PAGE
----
Watch the trailer for Steven Soderbergh's The Informant! right away.

This just shot up my list of most-anticipated movies of 2009, not to mention it's yet another movie opening in October, along with Shutter Island, The Box, Couples Retreat, bad Amber Heard's strange, given its historical status as a dump month, that it's starting to look like the best month of 2009.

It's been suggested on message boards and things that Damon could get an Oscar nom for this movie, and from the trailer, I'd believe it.

The poster is also hilarious.

I want that poster on my wall.

The Informant! opens on October 9th, 2009.

Cheap Thrills: Leonard Part 6 (1987)

Cheap Thrills is a column on The Following Preview featuring movies that can be had new at certain stores for $5 or less. Today's movie is Leonard Part 6 (1987), which I found at a Big Lots! store for $3.00.

I'd heard many things about Leonard Part 6 long before I finally got the chance to see it. When I was younger, I was a fan of the movie Ghost Dad, and later the movie Meteor Man, which also had Bill Cosby in it, and if I can find it, will be the subject of a later Cheap Thrills. During those Ghost Dad years, I considered renting Leonard, but ended up choosing not to for some reason. Now, almost a decade later, I find myself wishing I could buy Ghost Dad on DVD, but apparently I saw a TV version with several scenes I feel I'd miss too much, so I have to settle for Leonard Part 6.

This movie has a long-standing reputation as being one of the worst movies ever made -- so bad, in fact, that Cosby went from talk show to talk show telling people not to see it. He won three Golden Raspberries for it, which he requested be made of 24k solid gold and Italian marble. Is it as bad as they say? Actually, no. I've seen plenty of movies that were more painful to sit through, and most of Leonard Part 6 is just dull, but that poses another question: how can a film with the extremely likable Cosby playing an ex-secret agent called back into duty to stop a mad vegetarian from using mind-controlled animals to kill all the humans be this boring?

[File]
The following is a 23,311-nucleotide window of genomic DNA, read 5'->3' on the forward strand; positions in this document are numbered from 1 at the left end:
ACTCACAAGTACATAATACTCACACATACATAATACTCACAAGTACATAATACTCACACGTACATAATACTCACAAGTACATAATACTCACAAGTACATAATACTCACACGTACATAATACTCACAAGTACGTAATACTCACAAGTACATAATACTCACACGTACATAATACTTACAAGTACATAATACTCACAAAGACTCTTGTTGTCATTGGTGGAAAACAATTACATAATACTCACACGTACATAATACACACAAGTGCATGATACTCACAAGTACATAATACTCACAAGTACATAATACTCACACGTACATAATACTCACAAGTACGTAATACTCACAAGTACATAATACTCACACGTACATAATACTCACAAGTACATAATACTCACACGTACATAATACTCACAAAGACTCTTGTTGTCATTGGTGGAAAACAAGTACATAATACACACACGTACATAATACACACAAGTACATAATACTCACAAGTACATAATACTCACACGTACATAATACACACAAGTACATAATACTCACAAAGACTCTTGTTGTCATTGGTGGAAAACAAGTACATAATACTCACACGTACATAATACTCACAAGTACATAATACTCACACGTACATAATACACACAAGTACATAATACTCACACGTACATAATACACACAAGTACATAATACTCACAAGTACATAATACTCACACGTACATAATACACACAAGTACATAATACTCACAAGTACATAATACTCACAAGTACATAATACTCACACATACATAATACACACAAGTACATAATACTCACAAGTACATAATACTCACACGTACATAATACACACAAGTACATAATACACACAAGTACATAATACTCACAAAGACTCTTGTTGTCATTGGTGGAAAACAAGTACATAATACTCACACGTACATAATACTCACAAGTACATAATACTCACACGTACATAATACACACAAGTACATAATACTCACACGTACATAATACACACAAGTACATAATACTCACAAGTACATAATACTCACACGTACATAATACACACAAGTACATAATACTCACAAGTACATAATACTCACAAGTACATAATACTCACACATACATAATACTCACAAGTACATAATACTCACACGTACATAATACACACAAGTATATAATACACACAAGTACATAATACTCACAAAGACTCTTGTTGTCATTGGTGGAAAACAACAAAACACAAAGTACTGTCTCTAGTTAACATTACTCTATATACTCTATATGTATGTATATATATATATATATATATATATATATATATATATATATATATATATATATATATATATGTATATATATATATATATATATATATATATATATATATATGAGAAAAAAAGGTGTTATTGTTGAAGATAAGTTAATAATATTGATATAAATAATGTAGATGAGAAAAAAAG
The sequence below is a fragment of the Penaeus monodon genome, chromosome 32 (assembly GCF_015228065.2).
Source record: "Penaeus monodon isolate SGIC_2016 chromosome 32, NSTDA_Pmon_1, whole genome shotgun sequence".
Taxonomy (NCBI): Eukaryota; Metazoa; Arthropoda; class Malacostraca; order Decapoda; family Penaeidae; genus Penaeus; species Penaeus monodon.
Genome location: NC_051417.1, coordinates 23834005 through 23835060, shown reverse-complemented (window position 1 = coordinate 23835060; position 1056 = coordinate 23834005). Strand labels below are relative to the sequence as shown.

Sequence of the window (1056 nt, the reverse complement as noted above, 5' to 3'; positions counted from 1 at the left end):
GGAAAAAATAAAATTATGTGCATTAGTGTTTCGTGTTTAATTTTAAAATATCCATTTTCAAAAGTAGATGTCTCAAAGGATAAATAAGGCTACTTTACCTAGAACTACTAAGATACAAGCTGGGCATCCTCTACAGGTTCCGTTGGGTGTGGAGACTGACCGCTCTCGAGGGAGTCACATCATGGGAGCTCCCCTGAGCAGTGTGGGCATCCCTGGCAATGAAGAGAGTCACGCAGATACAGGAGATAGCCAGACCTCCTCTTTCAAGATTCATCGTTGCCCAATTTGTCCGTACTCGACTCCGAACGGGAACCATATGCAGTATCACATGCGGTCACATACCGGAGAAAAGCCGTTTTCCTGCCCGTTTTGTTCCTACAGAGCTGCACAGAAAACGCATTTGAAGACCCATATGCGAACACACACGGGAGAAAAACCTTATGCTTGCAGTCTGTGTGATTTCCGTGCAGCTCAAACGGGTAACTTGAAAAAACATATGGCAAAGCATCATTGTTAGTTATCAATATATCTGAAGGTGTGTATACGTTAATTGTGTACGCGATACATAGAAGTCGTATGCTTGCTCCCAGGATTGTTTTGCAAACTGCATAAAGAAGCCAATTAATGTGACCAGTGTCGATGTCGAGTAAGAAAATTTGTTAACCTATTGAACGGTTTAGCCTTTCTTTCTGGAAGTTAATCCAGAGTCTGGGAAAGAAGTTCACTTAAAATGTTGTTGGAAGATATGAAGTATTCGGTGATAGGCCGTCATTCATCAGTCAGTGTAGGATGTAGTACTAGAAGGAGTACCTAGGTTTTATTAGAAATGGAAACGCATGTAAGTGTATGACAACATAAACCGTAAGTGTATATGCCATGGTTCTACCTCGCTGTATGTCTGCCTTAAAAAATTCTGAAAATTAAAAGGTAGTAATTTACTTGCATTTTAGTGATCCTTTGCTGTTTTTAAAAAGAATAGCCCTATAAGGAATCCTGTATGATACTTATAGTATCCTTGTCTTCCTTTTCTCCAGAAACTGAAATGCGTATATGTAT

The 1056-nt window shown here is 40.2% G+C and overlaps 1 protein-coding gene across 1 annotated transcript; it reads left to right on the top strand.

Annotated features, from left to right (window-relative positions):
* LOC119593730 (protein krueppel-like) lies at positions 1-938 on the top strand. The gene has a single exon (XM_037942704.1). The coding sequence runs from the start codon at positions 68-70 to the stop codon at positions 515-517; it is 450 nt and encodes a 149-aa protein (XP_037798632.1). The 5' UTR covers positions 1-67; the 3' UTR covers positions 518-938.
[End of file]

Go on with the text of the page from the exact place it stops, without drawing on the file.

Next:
The problem is mostly the direction by Paul Weiland, who is apparently still directing films (like last year's crowning Patrick Dempsey achievement Made of Honor). Half the jokes are painfully telegraphed (mainly anything involving the awful narration), and the other half fall disappointingly flat. Most of them seem to have been thought up on a whim, such as a late-breaking joke where Cosby tries to say something mildly romantic to his estranged wife, but water falling from above is dropping right onto his face, and he splutters through the sentence. Did someone really think this would be funny? During a fight, Leonard forces his opponent to eat a hot dog, and the guy's head explodes. Was he allergic? Was it an explosive hot dog? Why am I asking these questions?

Occasionally, however, a joke or two will shine through. Cosby sells a handful of gags pretty well, despite looking extremely bored at all times, and even Weiland executes a couple of gags with directorial finesse (frogs hopping a car holding a CIA agent into a pond is visually amusing, and a finale involving Alka-Seltzer and dishwasher fluid looks pretty spectacular). Fans of The Matrix will note that the first Oracle, Gloria Foster, plays the vegetarian villain.